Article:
DUBLIN — Irish voters Saturday rejected a government plan to abolish the country’s much-criticized Senate, a surprise result that dealt a blow to Prime Minister Enda Kenny.
Kenny had personally campaigned for the proposed constitutional amendment to eliminate Ireland’s upper house of parliament, arguing that the Senate was undemocratic, politically toothless, and expensive in an era of budget cuts. All opinion polls during the monthlong campaign had pointed to easy passage.
Instead, voters rejected Friday’s referendum on abolishing the Senate with a 51.7 percent ‘‘no’’ vote. Turnout was just 39 percent, a typically weak figure for Irish referendums, when antigovernment voters often come out in droves.
Still, the rejection was widespread across Ireland’s constituencies. It suggested a nationwide failure by Kenny’s Fine Gael party to win the trust of voters, who had strongly backed his party when he rose to power in 2011 after Ireland’s international bailout.
Analysts particularly faulted him for refusing to debate the measure on national television. Instead, Fine Gael staged informal media events and plastered Ireland with posters arguing a ‘‘yes’’ vote would mean ‘‘fewer politicians’’ and annual taxpayer savings of $27 million.
Many analysts branded the figure an exaggeration and insignificant, given Ireland’s $187 billion national debt.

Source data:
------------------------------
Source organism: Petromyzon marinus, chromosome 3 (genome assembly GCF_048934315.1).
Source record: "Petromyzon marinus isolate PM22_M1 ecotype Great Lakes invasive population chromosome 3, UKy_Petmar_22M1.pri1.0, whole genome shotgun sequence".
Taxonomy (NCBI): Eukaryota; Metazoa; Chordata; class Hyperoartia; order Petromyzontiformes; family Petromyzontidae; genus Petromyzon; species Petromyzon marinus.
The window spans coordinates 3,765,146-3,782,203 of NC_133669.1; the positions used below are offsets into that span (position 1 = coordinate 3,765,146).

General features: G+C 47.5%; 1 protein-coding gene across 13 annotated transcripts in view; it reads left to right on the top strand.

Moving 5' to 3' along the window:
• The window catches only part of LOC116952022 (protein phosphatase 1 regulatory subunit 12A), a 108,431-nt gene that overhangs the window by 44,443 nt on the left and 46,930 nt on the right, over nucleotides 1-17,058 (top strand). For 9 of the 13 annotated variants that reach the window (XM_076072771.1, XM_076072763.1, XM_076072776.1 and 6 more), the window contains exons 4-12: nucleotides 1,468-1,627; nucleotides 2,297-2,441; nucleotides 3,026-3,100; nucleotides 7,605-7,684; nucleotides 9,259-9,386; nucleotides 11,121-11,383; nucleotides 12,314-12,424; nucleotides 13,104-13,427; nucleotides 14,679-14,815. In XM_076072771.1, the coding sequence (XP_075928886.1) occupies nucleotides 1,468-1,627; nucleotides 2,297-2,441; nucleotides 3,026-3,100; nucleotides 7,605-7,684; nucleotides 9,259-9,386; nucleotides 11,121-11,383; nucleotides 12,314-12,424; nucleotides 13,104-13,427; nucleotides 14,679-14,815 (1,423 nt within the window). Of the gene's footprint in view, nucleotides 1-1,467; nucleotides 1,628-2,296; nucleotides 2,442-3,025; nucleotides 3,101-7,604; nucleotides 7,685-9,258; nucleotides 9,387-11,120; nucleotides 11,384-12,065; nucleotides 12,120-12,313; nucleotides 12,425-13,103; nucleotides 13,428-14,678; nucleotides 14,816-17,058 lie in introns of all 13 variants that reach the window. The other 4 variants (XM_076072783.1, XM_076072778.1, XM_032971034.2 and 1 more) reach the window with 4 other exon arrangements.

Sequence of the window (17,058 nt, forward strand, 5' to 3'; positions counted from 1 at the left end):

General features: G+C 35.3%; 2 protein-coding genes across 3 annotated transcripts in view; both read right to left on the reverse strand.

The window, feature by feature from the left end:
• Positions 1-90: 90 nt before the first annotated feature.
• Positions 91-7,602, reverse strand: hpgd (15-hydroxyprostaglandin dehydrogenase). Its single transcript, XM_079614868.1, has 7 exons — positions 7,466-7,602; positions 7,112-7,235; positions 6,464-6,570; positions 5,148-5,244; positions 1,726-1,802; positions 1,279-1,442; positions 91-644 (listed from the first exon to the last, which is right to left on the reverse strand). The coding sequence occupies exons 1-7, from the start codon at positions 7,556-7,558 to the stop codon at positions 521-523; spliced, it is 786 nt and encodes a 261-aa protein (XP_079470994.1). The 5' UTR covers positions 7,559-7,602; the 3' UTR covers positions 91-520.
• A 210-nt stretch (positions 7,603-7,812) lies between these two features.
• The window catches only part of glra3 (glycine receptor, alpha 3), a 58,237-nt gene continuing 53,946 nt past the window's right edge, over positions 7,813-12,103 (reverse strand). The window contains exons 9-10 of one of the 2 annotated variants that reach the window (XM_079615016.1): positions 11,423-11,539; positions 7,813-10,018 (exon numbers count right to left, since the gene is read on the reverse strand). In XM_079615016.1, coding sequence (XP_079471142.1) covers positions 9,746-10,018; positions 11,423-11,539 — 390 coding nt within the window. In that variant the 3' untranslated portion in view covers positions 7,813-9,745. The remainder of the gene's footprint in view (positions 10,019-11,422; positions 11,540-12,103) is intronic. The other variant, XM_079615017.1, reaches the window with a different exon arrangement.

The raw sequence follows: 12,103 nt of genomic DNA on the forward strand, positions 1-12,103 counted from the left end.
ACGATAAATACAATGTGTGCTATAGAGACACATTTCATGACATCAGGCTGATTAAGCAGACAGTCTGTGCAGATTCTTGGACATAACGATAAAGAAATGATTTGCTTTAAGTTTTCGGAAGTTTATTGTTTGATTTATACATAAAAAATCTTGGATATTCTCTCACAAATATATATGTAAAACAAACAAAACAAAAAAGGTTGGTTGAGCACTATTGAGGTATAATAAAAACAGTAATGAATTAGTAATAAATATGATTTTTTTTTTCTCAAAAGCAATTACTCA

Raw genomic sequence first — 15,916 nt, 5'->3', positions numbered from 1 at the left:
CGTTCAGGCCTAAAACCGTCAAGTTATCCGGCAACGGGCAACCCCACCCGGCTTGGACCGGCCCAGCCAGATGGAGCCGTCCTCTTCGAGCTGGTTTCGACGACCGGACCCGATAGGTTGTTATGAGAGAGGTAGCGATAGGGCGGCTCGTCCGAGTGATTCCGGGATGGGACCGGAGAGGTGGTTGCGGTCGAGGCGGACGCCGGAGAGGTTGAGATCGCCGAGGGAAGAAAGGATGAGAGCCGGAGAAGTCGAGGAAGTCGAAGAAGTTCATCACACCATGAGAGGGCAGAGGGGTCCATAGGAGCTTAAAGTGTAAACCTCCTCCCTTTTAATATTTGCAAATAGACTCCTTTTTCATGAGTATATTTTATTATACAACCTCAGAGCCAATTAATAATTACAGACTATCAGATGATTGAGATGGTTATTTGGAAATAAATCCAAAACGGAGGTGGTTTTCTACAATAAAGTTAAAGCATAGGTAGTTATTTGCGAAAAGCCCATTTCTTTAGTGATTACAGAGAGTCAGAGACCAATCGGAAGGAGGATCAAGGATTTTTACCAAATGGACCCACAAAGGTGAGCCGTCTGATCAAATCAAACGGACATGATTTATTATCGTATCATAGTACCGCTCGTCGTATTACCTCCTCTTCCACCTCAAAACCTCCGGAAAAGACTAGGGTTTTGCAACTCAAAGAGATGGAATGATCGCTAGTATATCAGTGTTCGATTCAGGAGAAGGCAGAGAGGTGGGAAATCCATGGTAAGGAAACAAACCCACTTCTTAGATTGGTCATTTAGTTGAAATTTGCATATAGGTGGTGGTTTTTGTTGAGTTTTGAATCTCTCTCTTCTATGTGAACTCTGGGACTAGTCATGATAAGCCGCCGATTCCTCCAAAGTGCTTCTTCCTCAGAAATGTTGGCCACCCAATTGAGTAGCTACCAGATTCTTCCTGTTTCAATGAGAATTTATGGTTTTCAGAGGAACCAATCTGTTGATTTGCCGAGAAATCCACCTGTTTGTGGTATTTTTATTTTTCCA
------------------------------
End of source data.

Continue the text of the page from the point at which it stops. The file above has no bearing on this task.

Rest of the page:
‘‘Sometimes in politics you get a wallop,’’ Kenny said.
Asked why he hadn’t agreed to a TV debate, Kenny said he had wanted to avoid ‘‘a shouting match with political leaders.’’
Supporters of keeping the Senate argued the government now must strengthen the institution. They called for the Senate to gain the power to block legislation, not merely debate and on rare occasions delay it. Only the powerful lower house of Parliament, the Dail, is directly elected and can reject government legislation.
‘‘The moral pressure for reform is now absolutely overwhelming,’’ said John Crown, an independent senator.
Any amendments to Ireland’s 1937 constitution require majority voter support in referendums. The Irish have demonstrated a tendency to say ‘‘yes’’ to pollsters, but then vote no in private, with antigovernment sentiment invariably higher than surveys suggest.
This time, unusually, both the conservative Fine Gael and most left-wing parties backed the idea of ending the Senate, with the nationalist Sinn Fein and hard-left socialists both decrying its air of privilege. Only the parties of the previous disgraced government, Fianna Fail and the Greens, opposed the measure.
Paul Murphy, an Irish Socialist Party member of European Parliament, said the result reflects ‘‘deep distrust of the government and shows that people have a desire to check and hold back the proausterity political establishment.’’
Kenny’s government enjoys the biggest parliamentary majority in Irish history and doesn’t face reelection until 2016. But it is divided over the scope of the next austerity budget due to be published Oct. 15.
Saturday’s election was the 33d referendum since the 1937 constitution was signed; 23 of the proposed amendments have passed, and nine have been rejected. The highest voter turnout was almost 71 percent, the lowest 28.6 percent.